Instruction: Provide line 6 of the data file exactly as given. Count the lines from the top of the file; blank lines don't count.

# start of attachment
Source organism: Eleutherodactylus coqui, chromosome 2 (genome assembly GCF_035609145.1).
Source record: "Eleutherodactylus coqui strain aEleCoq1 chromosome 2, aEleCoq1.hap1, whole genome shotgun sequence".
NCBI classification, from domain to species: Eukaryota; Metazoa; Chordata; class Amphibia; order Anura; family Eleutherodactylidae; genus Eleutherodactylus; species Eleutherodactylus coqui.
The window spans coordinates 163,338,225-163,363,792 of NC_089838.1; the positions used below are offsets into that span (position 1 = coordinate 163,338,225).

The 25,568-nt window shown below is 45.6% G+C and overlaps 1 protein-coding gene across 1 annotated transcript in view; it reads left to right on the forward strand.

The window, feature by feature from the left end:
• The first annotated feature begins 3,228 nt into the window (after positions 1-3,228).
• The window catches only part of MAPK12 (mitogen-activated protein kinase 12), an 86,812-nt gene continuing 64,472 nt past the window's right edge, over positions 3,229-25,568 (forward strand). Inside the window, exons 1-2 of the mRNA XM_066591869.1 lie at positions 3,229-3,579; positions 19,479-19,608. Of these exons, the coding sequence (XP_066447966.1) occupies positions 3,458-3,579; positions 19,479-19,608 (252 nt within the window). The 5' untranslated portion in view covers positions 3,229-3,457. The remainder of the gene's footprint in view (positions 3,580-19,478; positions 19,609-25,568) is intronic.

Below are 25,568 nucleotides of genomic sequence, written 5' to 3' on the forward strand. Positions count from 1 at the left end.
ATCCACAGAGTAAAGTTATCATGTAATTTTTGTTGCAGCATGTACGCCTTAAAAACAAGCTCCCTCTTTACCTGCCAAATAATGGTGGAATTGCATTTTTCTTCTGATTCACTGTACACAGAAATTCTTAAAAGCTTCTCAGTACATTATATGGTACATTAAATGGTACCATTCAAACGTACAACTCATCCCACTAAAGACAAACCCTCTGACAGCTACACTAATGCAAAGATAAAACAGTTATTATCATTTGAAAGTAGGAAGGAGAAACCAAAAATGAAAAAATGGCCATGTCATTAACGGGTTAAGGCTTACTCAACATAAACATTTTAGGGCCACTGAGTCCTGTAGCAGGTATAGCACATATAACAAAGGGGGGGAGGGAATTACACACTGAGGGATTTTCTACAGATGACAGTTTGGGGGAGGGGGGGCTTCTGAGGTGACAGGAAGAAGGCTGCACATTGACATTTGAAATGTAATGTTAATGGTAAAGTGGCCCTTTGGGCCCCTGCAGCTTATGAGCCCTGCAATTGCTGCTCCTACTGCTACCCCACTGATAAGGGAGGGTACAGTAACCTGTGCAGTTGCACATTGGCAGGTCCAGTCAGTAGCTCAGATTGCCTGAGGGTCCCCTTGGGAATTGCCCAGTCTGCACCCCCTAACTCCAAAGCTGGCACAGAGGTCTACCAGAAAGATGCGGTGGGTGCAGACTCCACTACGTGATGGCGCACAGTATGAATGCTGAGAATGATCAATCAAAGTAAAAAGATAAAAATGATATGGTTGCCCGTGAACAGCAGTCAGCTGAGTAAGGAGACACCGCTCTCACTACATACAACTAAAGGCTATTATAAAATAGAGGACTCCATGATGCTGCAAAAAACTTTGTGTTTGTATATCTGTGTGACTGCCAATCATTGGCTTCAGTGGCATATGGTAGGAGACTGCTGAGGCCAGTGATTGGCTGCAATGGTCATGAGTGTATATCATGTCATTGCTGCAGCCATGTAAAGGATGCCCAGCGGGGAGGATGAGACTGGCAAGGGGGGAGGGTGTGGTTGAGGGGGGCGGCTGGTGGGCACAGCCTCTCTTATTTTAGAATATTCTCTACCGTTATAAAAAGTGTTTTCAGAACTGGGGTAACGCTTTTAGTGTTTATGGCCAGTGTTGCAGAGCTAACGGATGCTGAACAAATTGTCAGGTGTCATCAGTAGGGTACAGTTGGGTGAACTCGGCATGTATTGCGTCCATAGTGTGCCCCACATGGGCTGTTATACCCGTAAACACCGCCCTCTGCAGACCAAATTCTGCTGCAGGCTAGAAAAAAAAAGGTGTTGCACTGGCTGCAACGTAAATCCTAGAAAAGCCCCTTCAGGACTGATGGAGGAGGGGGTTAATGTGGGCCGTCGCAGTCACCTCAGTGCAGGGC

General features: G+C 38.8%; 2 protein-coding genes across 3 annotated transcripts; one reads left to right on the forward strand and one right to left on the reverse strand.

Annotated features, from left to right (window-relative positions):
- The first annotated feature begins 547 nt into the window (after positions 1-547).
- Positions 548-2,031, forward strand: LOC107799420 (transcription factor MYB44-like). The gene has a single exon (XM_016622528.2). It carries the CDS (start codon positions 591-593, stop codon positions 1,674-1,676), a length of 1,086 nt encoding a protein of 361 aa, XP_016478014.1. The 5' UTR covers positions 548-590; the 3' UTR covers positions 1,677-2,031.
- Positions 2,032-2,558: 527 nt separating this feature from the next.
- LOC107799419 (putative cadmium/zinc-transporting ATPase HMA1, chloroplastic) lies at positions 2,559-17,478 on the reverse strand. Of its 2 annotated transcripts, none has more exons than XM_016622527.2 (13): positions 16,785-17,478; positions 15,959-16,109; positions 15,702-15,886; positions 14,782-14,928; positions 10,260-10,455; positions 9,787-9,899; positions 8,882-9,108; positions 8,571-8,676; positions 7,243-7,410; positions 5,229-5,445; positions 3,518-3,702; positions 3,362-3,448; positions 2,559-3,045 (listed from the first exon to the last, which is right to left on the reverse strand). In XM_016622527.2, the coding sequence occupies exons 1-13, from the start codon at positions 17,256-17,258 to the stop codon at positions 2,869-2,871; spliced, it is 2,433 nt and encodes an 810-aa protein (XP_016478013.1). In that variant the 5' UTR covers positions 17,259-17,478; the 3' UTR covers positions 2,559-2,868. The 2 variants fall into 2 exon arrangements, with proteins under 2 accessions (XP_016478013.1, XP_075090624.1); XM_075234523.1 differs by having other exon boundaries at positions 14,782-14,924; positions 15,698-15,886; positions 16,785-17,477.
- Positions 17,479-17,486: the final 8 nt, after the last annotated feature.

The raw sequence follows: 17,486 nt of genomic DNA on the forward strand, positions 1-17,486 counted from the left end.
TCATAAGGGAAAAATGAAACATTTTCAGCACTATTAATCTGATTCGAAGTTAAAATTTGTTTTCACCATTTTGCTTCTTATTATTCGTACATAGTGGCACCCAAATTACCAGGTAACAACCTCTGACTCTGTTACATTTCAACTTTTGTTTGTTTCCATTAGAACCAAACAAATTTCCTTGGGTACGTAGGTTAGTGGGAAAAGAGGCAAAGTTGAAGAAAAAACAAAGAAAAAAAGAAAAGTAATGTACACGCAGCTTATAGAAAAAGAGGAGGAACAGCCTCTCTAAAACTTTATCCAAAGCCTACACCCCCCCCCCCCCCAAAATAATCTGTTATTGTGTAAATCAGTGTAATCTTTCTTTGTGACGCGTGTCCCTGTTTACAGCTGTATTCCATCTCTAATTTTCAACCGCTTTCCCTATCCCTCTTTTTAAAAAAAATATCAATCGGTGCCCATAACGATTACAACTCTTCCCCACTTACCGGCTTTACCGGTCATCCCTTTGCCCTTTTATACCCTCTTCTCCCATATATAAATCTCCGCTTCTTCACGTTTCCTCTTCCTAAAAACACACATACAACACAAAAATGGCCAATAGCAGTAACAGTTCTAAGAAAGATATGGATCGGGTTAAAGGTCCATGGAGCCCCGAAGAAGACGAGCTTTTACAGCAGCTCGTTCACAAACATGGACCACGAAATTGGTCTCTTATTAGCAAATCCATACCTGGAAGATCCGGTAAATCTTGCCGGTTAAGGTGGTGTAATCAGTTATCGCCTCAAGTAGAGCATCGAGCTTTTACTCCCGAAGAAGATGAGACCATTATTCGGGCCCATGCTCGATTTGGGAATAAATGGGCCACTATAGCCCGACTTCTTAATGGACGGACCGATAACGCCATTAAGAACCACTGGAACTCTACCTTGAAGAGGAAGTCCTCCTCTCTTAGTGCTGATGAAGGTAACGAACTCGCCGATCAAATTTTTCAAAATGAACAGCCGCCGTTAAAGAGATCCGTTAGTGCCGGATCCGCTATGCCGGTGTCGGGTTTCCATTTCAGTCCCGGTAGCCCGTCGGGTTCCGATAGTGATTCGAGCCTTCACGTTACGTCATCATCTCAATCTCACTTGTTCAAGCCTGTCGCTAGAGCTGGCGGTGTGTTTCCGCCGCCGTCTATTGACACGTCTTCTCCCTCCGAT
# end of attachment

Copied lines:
The window, feature by feature from the left end: